As developments continue to progress in data analytics and artificial intelligence, the face of regulatory compliance, government investigations and enforcement are changing, according to analysis from a global law firm.
Herbert Smith Freehills has released its series The Byte of Big Data: Investigations and Enforcement, which shines a spotlight on how misconduct is monitored in the age of big data and explores how businesses need to prepare for this new era.
HSF partner Jeremy Birch said advances in data analytics and machine learning offer significant potential for businesses in terms of monitoring supply chains, business partners, employees and customer transactions for suspicious activity and misconduct.
But the advancements have also led to complexities for businesses across jurisdictions.
“We know that big data has changed the way business is done, but it’s also changing the face of [white-collar] crime and, as a result, how misconduct is detected, investigated and prosecuted,” Mr Birch said.
“These advancements in data analytics will create growing pressure from regulators on businesses to enhance their abilities to monitor, detect and report misconduct.
“Companies now face more complexities in meeting compliance expectations, conducting internal investigations and managing government agencies during enforcement.”
Herbert Smith Freehils surveyed a number of clients in general counsel, senior legal, compliance and risk roles in organisations spanning multiple sectors and jurisdictions.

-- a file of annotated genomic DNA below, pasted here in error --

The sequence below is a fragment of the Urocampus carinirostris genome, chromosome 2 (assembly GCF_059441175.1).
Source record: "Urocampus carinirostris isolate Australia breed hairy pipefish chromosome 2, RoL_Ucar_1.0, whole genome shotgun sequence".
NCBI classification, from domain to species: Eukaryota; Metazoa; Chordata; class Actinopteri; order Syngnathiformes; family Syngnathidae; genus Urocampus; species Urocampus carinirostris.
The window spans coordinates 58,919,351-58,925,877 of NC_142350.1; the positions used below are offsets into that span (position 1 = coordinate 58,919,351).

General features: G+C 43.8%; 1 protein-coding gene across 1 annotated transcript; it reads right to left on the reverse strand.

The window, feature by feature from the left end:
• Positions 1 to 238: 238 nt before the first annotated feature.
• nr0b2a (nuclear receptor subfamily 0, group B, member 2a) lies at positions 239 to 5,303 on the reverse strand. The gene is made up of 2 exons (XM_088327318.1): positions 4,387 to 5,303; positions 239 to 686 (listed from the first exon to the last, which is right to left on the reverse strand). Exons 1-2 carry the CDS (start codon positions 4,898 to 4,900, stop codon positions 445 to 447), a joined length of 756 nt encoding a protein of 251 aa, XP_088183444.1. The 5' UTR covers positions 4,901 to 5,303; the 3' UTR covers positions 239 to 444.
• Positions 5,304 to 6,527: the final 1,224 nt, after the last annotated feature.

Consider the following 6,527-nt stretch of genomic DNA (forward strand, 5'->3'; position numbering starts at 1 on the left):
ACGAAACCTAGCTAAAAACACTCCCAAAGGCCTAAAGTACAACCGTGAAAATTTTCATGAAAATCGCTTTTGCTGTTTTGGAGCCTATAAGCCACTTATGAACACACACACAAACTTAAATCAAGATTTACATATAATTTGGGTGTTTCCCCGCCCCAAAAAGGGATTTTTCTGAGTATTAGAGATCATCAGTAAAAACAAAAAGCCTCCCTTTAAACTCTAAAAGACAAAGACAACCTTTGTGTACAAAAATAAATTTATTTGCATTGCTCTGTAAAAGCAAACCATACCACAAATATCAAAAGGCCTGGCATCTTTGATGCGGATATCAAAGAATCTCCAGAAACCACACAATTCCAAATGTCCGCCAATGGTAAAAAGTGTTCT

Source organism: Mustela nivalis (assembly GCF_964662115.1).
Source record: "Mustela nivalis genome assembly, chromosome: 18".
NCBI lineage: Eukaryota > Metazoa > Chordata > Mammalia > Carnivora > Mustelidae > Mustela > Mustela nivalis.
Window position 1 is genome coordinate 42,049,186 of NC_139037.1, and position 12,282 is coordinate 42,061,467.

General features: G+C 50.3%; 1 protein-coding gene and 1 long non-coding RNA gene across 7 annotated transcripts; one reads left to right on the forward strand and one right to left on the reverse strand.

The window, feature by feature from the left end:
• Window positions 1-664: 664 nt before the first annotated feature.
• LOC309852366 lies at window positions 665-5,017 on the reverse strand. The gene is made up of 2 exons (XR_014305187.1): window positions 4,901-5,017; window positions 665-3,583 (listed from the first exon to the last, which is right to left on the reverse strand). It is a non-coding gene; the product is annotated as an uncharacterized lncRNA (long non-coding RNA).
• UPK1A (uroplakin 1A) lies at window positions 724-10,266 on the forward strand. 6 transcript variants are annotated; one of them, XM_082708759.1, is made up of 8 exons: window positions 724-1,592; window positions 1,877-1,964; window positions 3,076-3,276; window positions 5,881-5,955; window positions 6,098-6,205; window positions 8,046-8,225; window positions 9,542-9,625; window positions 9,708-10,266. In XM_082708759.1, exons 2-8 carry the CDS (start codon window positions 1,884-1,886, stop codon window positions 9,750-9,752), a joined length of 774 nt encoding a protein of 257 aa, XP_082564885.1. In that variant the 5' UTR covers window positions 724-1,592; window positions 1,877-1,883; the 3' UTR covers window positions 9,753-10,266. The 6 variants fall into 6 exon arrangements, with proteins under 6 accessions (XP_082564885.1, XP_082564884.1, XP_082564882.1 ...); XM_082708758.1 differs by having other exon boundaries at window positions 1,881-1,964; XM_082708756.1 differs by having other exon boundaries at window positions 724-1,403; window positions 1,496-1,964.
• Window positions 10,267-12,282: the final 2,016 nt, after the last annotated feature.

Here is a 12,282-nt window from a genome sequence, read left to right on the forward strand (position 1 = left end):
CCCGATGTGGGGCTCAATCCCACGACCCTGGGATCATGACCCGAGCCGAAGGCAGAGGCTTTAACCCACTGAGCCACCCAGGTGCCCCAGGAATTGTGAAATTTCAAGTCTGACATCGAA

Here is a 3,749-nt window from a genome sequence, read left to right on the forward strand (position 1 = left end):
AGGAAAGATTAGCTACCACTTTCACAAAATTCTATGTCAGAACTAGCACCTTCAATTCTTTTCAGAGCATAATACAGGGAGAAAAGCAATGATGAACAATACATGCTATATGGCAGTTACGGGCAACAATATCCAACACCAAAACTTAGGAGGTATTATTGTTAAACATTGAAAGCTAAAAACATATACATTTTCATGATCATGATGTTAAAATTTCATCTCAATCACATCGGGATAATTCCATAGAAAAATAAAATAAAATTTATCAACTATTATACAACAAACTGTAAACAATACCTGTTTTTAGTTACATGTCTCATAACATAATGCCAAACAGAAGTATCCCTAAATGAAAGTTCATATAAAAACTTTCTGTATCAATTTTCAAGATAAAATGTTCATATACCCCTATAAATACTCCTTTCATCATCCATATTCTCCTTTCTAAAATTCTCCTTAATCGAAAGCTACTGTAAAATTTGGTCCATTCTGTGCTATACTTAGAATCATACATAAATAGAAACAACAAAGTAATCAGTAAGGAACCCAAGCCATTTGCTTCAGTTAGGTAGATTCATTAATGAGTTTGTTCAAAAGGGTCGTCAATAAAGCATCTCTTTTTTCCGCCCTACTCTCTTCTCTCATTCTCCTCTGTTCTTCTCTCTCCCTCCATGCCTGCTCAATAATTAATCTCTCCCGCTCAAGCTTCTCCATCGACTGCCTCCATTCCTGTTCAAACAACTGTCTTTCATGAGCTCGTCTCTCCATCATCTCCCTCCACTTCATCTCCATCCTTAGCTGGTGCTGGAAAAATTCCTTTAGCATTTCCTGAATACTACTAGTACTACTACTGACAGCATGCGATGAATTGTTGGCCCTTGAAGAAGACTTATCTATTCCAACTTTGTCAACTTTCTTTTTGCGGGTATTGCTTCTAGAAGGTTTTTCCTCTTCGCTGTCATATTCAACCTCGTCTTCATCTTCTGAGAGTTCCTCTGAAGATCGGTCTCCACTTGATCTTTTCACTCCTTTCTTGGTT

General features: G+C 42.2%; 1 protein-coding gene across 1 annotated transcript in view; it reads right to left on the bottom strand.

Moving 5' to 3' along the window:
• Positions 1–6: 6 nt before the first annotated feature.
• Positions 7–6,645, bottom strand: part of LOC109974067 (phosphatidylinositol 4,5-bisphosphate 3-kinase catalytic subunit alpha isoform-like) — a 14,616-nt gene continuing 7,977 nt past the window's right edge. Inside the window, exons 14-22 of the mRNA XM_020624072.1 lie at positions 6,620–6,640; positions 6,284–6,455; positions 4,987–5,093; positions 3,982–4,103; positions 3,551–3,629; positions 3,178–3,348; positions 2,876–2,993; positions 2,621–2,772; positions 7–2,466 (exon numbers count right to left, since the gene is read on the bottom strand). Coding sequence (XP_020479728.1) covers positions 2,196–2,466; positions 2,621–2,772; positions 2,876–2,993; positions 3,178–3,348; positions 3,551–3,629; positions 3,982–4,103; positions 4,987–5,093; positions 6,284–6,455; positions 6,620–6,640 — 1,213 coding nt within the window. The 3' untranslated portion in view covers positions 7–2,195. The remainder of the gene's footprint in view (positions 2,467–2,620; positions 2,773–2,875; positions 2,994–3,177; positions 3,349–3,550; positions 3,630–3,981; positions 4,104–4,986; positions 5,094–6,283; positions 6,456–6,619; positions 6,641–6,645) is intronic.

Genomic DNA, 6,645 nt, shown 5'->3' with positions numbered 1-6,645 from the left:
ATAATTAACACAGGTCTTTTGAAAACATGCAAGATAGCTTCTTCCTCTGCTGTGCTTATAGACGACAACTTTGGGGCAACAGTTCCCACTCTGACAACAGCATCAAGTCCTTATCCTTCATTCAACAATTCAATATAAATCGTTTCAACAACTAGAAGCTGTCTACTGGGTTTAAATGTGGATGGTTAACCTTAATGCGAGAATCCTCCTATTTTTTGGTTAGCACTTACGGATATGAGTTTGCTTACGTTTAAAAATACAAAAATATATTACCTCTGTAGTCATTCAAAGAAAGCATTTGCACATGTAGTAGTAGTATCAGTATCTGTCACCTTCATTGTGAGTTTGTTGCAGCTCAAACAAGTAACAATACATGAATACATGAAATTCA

The report revealed for nearly 80 per cent of respondents, data plays a role in their organisations’ commercial strategy, and over 66 per cent have a data governance strategy in place.
The research found that data analytics and artificial intelligence (AI) are being used primarily to improve efficiency and operations as well as corporate strategy.
However, there was less of a focus on how data could be used to proactively monitor compliance or more efficiently meet regulatory requests and expectations.
For instance, only 8 per cent of organisations are relying on internally generated data to monitor or supervise their employees.
“This may indicate that the private sector is at risk of failing to prioritise modernising compliance and investigations functions at a time when regulators are becoming increasingly technologically sophisticated,” the report stated.
Mr Birch analysed that there is a lot of excitement around the automation of monitoring activities.
“What used to be a manual, and a very [labour-intensive] process, is becoming less so,” Mr Birch said.
“However, while the introduction of technology is changing the playing field, data quality, for some organisations, may still be preventing advancement.
“One in five respondents [reports] having concerns over the quality of the organisation’s data. While respondents didn’t note this as their main concern, it still demonstrates that not all organisations have the right data sources to implement monitoring for misconduct in a meaningful way.”
The report showed that an increase in resources may help manage this, however, businesses ultimately need to consider what they’re trying to achieve from gathering data so they can implement the appropriate IT infrastructure to attain the data pool they need and use it in a valuable way.
HSF senior consultant Tess Lumsdaine agrees that the sophistication of monitoring systems and issues around how data is collected and used, is part of the problem.
This means corporate goliaths such as big tech, as well as many governments, may have the resources to collect and analyse massive amounts of data.
“We are not seeing that kind of sophistication in the private sector in relation to employee monitoring,” Ms Lumsdaine said.
“If a business is looking to monitor a certain type of misconduct or within a market, they may wish to focus their efforts around that, which in turn will allow them to manage the risks of complying with privacy legislation, together with considerations [underemployment] and discrimination law.”